speff@interlog.com             Info for manufacturers: http://www.trexon.com
We've slightly trimmed the long signature. Click to see the full one.
Re: Actual home Made TIG Welder

Quoted text here. Click to load it


B&R Welding sells direct from the web.
They use eBay a lot to sell machines.

If you search the eBay section for welding equipment you will hit a
bunch of their adds.

Just do a eBay word search for Maxstar 150.

Last time I checked they had the plain jane version of the Maxstar 150
sitting at $589.00.

Miller garauntees that you can run 1/8" 7018 from the Maxstar 150
plugged into a 110 volt outlet.

Re: Actual home Made TIG Welder
On Wed, 05 Nov 2003 19:32:13 GMT, Ernie Leimkuhler

Quoted text here. Click to load it

Thanks, I'll check that out...
What do you typically weld with 1/8" 7018 ?

Gil.

Re: Actual home Made TIG Welder
Quoted text here. Click to load it

Generally speaking, anything you can weld with 1/8" 6010, 6011 or 6013 etc. Mild
steel mostly. Some carbon steel also. 7018 done right is stronger than the above
mentioned and works well for the more demanding applications. It demands cleaner
material than the paper flux types but finishes prettier. If it's the only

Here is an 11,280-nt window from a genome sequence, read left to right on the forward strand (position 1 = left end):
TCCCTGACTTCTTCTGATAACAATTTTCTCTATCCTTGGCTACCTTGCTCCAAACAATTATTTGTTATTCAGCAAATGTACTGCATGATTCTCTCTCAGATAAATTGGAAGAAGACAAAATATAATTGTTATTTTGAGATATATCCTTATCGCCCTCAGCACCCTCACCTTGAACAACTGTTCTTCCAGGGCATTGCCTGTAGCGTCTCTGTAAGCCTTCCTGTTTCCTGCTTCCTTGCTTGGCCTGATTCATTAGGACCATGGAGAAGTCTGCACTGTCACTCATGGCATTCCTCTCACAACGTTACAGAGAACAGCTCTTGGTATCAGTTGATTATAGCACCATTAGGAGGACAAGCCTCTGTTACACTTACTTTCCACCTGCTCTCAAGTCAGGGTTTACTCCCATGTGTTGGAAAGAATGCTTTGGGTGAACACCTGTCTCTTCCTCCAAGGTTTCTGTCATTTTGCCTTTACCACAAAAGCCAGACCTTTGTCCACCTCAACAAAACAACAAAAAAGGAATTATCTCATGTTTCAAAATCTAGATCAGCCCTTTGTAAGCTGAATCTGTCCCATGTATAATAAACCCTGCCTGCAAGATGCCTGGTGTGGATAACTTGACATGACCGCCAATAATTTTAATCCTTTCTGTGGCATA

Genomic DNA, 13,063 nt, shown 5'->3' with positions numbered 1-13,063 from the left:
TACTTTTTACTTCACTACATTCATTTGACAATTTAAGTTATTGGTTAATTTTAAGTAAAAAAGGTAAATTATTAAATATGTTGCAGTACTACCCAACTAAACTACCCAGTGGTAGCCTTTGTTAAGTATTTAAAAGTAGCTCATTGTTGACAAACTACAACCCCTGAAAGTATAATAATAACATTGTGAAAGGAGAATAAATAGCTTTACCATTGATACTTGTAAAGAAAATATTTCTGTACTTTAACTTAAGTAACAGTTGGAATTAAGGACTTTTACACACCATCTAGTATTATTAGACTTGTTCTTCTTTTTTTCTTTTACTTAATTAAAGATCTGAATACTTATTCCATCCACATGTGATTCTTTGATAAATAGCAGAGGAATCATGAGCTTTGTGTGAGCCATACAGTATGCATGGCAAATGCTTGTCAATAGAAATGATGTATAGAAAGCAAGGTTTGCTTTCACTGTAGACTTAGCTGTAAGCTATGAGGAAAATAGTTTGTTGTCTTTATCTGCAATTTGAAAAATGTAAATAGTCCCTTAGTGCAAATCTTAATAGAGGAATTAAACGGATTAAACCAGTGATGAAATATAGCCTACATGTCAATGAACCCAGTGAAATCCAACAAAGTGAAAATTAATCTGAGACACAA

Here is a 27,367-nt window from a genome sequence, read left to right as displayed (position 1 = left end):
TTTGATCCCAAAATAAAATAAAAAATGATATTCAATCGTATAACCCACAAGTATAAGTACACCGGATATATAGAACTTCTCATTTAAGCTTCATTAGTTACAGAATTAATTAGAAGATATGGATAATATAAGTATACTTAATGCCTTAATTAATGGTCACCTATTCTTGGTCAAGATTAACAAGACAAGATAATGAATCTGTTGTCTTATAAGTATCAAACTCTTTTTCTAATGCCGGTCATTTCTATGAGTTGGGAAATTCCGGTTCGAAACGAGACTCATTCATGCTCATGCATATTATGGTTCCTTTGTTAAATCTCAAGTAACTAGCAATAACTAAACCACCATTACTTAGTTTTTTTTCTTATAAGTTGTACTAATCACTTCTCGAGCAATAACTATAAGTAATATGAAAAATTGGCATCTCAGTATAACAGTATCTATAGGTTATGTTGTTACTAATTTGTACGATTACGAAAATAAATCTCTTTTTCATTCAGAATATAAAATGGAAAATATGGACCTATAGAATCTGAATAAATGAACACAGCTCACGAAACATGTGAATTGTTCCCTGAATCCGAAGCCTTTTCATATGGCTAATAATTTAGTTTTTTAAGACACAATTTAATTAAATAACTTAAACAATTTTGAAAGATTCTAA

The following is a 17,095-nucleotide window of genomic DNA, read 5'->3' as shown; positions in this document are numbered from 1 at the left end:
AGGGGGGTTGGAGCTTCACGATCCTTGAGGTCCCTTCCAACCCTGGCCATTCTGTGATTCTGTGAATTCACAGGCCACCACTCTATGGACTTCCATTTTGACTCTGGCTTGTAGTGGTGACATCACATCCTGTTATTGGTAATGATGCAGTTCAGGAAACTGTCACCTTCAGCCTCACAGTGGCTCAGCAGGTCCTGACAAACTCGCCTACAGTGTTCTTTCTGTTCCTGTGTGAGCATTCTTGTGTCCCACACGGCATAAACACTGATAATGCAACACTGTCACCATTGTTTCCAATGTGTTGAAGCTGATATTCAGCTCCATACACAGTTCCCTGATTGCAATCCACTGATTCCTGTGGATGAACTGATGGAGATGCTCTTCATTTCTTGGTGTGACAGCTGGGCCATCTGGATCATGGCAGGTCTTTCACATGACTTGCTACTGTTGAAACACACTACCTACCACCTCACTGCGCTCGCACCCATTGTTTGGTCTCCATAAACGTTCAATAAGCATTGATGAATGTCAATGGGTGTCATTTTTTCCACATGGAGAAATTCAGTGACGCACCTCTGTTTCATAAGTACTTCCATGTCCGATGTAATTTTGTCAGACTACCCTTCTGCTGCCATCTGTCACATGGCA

electrode on hand in an emergency, you can manage to weld through a contaminated
surface. The X-Ray people will catch it though.

If a person has experience using 7018, they can then see that some machines burn
it better than others. I think Miller uses 7018 in the statement is because 7018
can be hard to start or restart once partially burnt. It is mostly due to the
hard flux coating and needs a high open circuit voltage to start. They want you
to know they stand behind you and their machine using that electrode.



Re: Actual home Made TIG Welder

Quoted text here. Click to load it

Thanks, I'll give 7018 a shot.. Being a beginner, I only have used
6010 so far, it seems really strong, but cosmetically isn't the best
looking one.. But of course that could be me too!

Have a great week-end,

Gil.

Re: Actual home Made TIG Welder
Quoted text here. Click to load it

If you aren't doing code welds, and just want higher strength / appearance,
try E7014.

Re: Actual home Made TIG Welder

Quoted text here. Click to load it


1/8" 7018 is the standard of eh industry for certified structural steel
welds.
Miller has worked very hard to make sure that their machines run 6010
and 7018 to the satisfaction of structural and pipe welders.
Both 6010 and 7018 have a history of being difficult or impossible to
use on small inverters due to the higher open circuit voltage both rods
like.
6010 is used for root passes on many pipe and sructural welds.
7018 is used for the mass of the weld.

Re: Actual home Made TIG Welder
On Wed, 5 Nov 2003 03:01:44 +0000 (UTC), tmiller@umaryland.edu wrote:
Quoted text here. Click to load it

Auto alternators are typically 6 phase. Welding is inherently a single
phase process. Or put another way, which wires would you use as the
ground electrode, and which the stinger? You'd have 7 to choose from,
but each is only capable of handling 1/6th of the output of the alternator.

The only way to combine them is to first rectify to DC, then they can
be ganged together to deliver full output. (DC adds directly, but AC